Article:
Six Years of Crisis, 2.5 Years of Cash: Why Does It Still Matter?

This month is marking the sixth year since the start of the Syrian Crisis. Syrian families who sought refuge in Lebanon are still striving for better days, despite the harsh situation lack of work opportunity and uncertainties. Some of these families are benefiting from the Multipurpose Cash Assistance, an assistance delivered by the Lebanon Cash Consortium since December 2014. Every month, these families receive 175$ to help them meet their basic needs.

“With the 260000 LBP (175$) I pay the rent”, says Satam, who came to Lebanon six years ago. Satam’s two roomed house is poorly furnished, “I used to live in another place but we have heard of this one… It was more expensive but of better quality, so we moved here” explains Satam. Surrounded by his wife, five daughters and son, Satam narrates his trip from Syria to Lebanon, “we came to Lebanon with nothing on us, with didn’t have any asset or savings.” Cash has helped them ensure a better housing and pay back some of their debt. “I am glad I have a good relationship with the neighbors in the village. I have 800,000 LBP (equivalent to 530 USD) of debt at the shop next door. Whenever I find work, I reimburse it little by little.”

Few months ago, Satam suffered from a heart failure, which still prevents him from work. With no income, Satam hopes to find a solution as soon as possible to be capable to survive the crisis.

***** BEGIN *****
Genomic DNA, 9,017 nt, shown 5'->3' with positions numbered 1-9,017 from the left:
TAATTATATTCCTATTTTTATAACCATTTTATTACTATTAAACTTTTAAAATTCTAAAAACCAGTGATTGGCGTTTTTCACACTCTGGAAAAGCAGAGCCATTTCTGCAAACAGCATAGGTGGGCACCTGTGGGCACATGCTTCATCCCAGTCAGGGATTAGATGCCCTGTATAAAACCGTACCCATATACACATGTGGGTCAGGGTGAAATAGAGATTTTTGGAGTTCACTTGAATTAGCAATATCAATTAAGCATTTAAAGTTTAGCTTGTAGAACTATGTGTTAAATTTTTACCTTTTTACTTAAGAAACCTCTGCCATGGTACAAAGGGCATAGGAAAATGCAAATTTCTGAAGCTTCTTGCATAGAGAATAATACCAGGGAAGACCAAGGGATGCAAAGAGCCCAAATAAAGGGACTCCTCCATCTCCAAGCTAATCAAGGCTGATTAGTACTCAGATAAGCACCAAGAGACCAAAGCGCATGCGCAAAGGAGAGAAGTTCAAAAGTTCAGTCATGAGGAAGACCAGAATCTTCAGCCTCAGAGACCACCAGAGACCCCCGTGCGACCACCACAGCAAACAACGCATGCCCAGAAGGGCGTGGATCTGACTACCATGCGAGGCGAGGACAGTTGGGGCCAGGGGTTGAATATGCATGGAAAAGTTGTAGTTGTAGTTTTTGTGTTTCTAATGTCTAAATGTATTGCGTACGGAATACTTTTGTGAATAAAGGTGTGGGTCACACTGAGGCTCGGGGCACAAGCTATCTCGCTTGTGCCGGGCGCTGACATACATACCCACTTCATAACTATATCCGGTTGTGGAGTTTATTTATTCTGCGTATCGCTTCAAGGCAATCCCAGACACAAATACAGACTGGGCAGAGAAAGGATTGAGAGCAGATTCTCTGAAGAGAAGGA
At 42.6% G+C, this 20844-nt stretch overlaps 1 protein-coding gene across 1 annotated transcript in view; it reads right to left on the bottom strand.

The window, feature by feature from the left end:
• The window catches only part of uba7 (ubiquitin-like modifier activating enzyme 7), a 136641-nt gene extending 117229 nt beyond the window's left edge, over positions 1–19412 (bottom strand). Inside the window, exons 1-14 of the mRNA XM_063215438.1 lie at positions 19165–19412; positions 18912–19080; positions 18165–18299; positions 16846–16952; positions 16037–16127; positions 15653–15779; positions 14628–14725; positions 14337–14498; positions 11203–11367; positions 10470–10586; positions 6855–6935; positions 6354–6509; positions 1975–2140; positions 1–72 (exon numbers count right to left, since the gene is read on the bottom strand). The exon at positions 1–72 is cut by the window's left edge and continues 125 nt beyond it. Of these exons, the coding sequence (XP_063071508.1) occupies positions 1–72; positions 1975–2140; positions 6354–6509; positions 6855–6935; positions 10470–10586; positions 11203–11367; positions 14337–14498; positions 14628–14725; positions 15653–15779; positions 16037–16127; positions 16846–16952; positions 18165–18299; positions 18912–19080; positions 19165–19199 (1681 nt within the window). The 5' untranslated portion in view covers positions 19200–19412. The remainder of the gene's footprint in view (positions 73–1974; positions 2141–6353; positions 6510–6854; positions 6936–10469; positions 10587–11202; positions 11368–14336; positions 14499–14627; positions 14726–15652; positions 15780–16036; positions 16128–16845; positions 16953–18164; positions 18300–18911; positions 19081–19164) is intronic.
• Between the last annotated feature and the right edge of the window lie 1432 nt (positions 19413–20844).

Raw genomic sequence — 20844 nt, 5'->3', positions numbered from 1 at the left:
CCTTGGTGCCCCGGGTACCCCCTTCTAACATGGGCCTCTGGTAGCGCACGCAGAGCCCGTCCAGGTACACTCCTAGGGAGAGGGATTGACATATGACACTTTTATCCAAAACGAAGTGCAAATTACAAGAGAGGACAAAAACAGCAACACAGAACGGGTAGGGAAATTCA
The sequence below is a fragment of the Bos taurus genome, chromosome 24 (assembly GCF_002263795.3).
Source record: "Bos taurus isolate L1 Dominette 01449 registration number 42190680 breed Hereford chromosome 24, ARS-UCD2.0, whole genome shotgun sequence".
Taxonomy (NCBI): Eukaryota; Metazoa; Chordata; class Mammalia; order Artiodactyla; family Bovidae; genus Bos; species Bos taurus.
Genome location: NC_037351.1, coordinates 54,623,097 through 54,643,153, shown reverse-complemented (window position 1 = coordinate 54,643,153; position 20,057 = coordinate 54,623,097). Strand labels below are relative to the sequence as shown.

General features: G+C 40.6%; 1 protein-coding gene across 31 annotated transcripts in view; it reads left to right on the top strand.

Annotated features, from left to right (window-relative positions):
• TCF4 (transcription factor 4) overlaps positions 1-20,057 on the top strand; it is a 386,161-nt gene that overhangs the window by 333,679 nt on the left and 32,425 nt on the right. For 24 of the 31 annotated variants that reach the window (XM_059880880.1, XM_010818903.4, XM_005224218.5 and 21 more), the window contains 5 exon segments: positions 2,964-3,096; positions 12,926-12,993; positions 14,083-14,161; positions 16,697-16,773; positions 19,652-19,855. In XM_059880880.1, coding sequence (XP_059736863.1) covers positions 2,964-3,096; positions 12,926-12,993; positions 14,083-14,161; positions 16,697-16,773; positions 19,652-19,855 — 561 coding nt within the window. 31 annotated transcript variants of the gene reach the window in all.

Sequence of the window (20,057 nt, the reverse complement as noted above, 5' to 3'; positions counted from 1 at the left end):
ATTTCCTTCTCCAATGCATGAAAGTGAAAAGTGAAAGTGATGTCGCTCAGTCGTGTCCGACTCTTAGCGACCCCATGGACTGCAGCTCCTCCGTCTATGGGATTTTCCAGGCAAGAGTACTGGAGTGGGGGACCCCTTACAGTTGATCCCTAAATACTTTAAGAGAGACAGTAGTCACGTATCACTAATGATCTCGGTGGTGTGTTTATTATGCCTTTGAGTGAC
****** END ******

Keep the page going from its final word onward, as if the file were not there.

In another house, Fatim, takes care of her three daughters. Her son has gone missing in Syria. Fatim is in Lebanon since 5 years. Her daughters are working in olive tree fields around the village where they rent a small room. “This assistance just covers the rent. Recently, as one of my daughters gave birth, we also use it to buy some milk and items for the baby”. In her house, most of the furniture is donated by the neighbors “We came with three mattresses and blankets from Syria. We had nothing else.” Since June 2015, Fatim relies mostly on the cash assistance to meet her basic needs. “Just enough to survive”, she says.

In Zgharta, a village located in northern Lebanon, Mohamed has been living in his one-room shelter since 6 years. Having fled his hometown near Hama northern Syrian, Mohamed and his family (five children, and his wife) came with nothing but 500 USD in Lebanon. “After a few weeks, we had nothing” explained Mohamed. Since his arrival in Lebanon, Mohamed has not changed his shelter: the room consists of 4 mattresses, one carpet, a very small cupboard, two broken mirrors, and a leaking roof.

Mohamed is happy to say that he has no debt and always had good relationship with the neighborhood, thanks to the multipurpose cash assistance he had received since 2 years. “With the LCC assistance, I pay the rent, and the electricity. It covers it all. With the WFP assistance, I pay for the food. Although, when the food assistance was cut down, we relied only on the LCC assistance, we gave the priority to the rent, and reduced our meal. We only ate bread and rice when we were lacking income source.”
Mohamed remains positive, “three of my children are going to school, thanks again to the assistance we receive. Since I arrived here, I feel like the cash assistance has had a positive impact, and I managed to keep my head above water.”